The four tribes include Kikuyu, Embu, Ameru, and Massai and all arrived in the area several hundred years ago.
- The Kikuyu
Kikuyu tribe is agriculturists that live on the western and southern sides of mountain Kenya.
They use the rich volcanic soil at the lower hill and believe that God (Ngai or Mwene Nyag) once lived on the mountain.
Another belief is that the mountain is Ngai’s throne and where Gikuyu, the father of their tribe, meets with God.
According to the Kikuyu tribe, Mount Kenya is Kirima Kiri Nyaga meaning a mountain with Ostriches.
- The Embu
The Embu tribe lives in the southeast of Mount Kenya with the belief it’s home to God (Ngai or Mwene Njeru).
Embu people have the doors to their built houses facing the mountain because they believe it is sacred.
The Embu tribe is related to the Ameru, Mbeere people as the settlers of the southeast side of Mount Kenya are the Mbeere and Akamba.
- Ameru people
The Ameru people are agriculturists that inhabit the east, north, and north-western slope of Mount Kenya.
Marangu, the Meru god, is believed to come from the skies and their name for Mt. Kenya is Kirimara meaning mountain with white features.
- Massai tribe
The Maasai tribes are the roving people that used the north side of Mount Kenya for Cattle grazing.
Maasai name for mountain Kenya is Ol Donyo Keri meaning mountain of strides as they observe dark shade around the plains.
The Maasai believes their intimates came down from the peak at the beginning of time.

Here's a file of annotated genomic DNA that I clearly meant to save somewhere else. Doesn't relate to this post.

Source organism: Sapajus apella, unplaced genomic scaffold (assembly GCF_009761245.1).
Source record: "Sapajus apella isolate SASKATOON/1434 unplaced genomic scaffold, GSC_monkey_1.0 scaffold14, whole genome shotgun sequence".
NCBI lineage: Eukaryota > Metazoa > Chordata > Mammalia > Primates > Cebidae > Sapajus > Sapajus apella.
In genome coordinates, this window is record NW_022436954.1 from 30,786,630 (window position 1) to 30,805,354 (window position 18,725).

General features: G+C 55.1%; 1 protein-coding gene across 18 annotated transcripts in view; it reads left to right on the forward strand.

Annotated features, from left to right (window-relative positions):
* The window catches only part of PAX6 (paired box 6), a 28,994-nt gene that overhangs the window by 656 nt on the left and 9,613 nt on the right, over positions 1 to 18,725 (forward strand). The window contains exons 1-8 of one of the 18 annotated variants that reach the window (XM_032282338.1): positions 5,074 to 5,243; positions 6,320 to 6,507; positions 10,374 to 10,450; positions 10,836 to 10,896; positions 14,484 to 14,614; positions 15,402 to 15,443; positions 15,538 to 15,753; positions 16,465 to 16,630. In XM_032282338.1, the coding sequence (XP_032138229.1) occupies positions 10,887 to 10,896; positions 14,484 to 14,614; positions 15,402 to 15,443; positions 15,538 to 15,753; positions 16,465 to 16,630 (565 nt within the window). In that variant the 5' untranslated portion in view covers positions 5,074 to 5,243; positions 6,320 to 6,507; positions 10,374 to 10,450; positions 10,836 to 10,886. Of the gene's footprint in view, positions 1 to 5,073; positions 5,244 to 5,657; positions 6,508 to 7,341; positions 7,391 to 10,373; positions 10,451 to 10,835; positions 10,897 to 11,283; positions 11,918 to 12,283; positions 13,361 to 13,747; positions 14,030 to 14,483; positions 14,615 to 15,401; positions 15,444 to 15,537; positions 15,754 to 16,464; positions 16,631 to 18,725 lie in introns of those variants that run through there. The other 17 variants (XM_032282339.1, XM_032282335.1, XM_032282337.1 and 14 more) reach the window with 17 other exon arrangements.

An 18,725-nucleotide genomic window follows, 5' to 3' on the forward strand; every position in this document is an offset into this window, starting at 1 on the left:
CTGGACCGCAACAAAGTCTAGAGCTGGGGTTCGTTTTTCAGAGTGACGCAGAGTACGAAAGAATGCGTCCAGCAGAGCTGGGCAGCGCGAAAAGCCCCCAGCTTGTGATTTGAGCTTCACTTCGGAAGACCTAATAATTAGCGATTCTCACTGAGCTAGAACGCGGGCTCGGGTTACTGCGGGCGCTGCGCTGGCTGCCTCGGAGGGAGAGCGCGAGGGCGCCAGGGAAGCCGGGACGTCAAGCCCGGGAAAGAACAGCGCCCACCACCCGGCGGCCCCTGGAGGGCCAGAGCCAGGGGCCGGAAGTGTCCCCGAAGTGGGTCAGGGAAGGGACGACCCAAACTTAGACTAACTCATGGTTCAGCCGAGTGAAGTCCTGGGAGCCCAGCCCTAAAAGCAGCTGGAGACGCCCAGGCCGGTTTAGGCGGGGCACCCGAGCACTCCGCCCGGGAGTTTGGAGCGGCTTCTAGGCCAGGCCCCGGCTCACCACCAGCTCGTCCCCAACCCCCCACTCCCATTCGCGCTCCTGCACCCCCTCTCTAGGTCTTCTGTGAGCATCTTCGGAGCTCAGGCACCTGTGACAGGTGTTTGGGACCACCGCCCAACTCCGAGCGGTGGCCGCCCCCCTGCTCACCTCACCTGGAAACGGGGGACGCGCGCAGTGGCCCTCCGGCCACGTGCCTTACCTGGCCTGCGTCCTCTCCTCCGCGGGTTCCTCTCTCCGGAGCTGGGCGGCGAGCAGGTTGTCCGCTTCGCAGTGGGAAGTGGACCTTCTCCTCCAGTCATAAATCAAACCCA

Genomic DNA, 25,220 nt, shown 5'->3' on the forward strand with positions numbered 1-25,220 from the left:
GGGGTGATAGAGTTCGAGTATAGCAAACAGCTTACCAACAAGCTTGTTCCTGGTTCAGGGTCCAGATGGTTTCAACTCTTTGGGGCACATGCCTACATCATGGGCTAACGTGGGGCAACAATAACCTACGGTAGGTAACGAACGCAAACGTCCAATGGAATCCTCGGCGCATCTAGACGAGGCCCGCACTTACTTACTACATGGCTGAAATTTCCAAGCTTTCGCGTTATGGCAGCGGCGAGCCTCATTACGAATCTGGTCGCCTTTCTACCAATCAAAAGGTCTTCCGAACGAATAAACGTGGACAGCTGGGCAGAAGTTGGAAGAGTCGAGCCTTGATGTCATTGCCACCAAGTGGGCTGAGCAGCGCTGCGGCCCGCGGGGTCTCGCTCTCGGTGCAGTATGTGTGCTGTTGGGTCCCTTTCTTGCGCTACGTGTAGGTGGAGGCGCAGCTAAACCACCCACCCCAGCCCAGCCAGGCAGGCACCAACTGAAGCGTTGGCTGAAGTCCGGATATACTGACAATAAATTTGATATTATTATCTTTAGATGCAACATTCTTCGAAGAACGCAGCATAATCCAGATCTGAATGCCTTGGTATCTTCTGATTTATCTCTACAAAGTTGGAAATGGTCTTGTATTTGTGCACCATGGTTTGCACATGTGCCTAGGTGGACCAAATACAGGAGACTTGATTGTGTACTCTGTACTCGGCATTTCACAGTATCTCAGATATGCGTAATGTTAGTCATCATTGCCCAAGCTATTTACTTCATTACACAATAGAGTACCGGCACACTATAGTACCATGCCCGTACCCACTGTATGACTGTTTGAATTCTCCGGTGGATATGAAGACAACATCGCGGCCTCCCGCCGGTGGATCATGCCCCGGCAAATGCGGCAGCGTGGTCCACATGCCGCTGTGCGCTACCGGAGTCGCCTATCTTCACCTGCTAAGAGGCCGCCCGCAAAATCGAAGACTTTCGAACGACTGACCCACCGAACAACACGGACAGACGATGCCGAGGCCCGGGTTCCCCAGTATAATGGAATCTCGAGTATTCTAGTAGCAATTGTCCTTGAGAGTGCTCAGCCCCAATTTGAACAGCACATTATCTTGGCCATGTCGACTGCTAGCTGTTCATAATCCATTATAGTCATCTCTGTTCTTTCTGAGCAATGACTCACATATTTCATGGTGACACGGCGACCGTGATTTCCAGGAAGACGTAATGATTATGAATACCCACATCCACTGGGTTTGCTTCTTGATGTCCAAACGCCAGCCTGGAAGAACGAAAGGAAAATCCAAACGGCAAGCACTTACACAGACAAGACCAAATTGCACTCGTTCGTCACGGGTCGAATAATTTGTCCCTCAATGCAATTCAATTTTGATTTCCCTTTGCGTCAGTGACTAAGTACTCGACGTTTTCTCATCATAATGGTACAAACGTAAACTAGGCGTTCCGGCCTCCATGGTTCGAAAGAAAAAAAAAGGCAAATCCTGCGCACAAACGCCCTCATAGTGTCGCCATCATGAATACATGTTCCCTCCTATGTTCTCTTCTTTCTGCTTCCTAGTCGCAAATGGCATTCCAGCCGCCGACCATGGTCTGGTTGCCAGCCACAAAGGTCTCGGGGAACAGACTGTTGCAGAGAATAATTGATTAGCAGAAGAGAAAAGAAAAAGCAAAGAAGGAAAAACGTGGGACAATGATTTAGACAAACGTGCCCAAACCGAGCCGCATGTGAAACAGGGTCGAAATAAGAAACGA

10. Mt. Kenya is home to exclusive species of animals.
Mount Kenya houses various large animals like buffalo, leopard, elephant, sun, black rhinoceros, albino zebra, etc.
The wildlife adventures make mountain Kenya a tourist destination as it has more than 340 species.
11. Moss covers the trees on Mount Kenya.
The high elevation moss covers the trees on the gradient of Mount Kenya above 7,000 feet.
The moss on the trees is usually accompanied by lichens, thereby making the tree look attractive and un-harmful.
12. Mount Kenya has several glaciers.
Mountain Kenya has numerous glaciers, including Northey, Heim, Forel, Krapf, Diamond, Lewis, Darwin, Josef, Cesar, Gregory, and Tyndall.
However, they are gradually disappearing due to changes in precipitation.
The area enclosed by glaciers on Mount Kenya measured about 0.7 km2 (1⁄4 sq mi) in the 1980s.
In a few years to come, Mount Kenya may be free from ice as there is a steady less snow accumulating in winter.
Since 1934, the Lewis Glacier, the largest of them all, has decreased by 90% in volume.